Rappahannock Succor

Matthew Moore

I read a book’s living will psychologize the generals’ lives.
My life, spare of its professional soldier, lay buck naked
of a cool morning, sheeted on top, both feet moisturized,
writing out my just endowment. A boon to my solitude
wounds your solitude. My right elationary eye deracinates
a revisionist page, to fill it with wandered thread-count.

A sanctuary yards rest, walled to brim
vignerons on step ladders.
Lips over the vines, dressing this burn
calamity; callow expanse.

A hand raised when you hear lightning resemble sound.
A hand raised when you hear blue skullcap lighten skin.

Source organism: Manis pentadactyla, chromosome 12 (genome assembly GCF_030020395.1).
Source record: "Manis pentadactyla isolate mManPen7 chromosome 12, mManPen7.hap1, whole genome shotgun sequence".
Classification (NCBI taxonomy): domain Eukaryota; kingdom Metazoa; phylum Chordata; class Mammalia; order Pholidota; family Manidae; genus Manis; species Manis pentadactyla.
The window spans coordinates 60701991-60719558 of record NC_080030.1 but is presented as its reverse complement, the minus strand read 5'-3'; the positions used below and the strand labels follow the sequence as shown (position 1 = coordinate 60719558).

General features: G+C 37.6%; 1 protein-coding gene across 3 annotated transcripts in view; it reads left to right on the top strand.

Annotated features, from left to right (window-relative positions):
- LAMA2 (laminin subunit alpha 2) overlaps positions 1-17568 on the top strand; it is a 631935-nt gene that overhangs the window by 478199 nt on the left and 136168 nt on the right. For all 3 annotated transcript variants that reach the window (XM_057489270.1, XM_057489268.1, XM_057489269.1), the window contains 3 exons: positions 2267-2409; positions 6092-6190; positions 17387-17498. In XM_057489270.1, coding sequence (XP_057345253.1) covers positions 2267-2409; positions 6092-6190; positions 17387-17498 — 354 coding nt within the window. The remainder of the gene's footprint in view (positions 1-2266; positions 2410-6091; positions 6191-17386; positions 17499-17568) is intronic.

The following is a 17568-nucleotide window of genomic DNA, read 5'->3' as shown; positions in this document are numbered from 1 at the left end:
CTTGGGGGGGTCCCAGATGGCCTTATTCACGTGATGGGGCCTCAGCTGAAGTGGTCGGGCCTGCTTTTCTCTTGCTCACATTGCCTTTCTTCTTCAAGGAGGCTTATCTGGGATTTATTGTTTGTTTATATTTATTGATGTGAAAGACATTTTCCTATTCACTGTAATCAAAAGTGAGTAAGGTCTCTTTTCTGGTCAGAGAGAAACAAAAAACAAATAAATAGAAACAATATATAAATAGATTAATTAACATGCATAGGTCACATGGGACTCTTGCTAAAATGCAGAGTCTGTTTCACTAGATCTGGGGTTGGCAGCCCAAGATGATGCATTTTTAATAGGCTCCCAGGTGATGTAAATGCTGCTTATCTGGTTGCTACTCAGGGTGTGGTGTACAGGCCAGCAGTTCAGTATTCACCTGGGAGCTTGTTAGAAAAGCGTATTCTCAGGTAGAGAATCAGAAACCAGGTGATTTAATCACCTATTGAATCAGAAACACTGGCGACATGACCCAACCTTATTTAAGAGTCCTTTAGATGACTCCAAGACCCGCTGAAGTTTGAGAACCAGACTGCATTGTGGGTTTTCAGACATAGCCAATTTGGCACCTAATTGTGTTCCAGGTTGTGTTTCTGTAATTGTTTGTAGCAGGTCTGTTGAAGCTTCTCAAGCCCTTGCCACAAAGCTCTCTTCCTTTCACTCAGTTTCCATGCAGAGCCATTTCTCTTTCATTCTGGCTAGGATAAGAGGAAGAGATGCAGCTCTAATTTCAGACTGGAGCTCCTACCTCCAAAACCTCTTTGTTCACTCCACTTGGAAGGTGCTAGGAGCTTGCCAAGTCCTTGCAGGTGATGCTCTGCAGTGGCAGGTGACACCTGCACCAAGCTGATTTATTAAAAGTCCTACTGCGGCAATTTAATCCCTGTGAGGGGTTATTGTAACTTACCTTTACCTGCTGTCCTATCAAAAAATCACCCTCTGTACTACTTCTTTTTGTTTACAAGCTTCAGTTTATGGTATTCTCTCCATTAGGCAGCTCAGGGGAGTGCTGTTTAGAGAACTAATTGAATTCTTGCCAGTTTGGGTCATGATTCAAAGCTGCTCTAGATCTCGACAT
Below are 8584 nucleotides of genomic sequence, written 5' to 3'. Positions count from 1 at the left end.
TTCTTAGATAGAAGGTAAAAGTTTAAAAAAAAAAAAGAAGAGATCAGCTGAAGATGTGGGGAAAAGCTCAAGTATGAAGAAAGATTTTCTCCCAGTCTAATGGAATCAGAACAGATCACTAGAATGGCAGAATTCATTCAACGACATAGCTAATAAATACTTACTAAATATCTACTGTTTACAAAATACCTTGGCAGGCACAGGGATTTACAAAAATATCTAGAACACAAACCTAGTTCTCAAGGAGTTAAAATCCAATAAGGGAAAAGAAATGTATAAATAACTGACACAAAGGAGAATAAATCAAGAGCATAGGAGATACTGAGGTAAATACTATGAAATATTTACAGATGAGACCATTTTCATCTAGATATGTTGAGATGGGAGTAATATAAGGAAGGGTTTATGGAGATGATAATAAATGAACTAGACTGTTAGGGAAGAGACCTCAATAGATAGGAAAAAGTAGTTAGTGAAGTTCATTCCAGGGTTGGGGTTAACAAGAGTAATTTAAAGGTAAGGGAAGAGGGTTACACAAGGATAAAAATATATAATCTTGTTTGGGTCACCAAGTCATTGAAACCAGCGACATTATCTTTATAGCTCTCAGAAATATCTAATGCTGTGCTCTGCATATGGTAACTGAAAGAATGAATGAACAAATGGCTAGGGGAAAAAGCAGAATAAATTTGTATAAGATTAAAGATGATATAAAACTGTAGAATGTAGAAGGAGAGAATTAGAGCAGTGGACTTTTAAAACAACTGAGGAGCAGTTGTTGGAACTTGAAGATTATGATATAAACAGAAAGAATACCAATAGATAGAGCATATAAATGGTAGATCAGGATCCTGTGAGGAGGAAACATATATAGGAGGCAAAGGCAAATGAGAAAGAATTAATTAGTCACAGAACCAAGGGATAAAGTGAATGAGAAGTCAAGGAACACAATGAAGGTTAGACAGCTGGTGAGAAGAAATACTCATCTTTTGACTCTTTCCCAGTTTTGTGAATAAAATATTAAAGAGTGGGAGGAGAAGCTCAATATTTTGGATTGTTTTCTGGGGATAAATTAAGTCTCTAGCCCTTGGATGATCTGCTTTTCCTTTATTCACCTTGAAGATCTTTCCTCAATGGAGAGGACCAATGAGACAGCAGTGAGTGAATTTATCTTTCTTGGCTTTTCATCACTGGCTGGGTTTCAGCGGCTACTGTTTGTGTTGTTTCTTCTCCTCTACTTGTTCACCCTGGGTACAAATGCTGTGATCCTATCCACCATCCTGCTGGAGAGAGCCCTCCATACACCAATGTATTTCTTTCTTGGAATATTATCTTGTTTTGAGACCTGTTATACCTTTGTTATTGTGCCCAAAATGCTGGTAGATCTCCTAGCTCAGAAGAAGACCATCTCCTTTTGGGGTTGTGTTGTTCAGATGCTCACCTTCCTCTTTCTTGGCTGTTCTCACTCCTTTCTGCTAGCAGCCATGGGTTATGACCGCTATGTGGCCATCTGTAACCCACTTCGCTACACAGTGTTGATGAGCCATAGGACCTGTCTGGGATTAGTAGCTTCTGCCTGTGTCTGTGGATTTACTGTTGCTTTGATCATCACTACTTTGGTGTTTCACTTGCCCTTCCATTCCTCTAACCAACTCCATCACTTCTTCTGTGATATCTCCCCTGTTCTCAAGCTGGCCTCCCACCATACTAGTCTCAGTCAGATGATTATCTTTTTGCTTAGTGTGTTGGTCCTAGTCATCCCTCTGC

Flown, any desire wrecks. Ills calm songs. A sacring bell
asunder rose the radiator its expressionist of a texture
exigent into valley’s vision settling blown unside, cools
intravenous, hammers down all the wanton trajectories.

Was this a massacre, and I knew
that, as pre-languages lost,
Lambert Strether calls me,
Live all you can, and hanged up a
phone with his glovéd hand.
The ships sail for a clement one.

I only ever calm down in a hotel room
located or anon. On both side
of its milkwood tapestry, a backswept
bison compels the iris bodkin;
room, with it this bun, service.
H. M. S. Long and Short of the Quell,
hymn, my sanctuary, what a container.
Tonight you live forever, if you
churn out, a new version. Explicitness
runneth off, somebody killed crossing.
The ships sail for a clement one.
The oblige creates a brittle attention.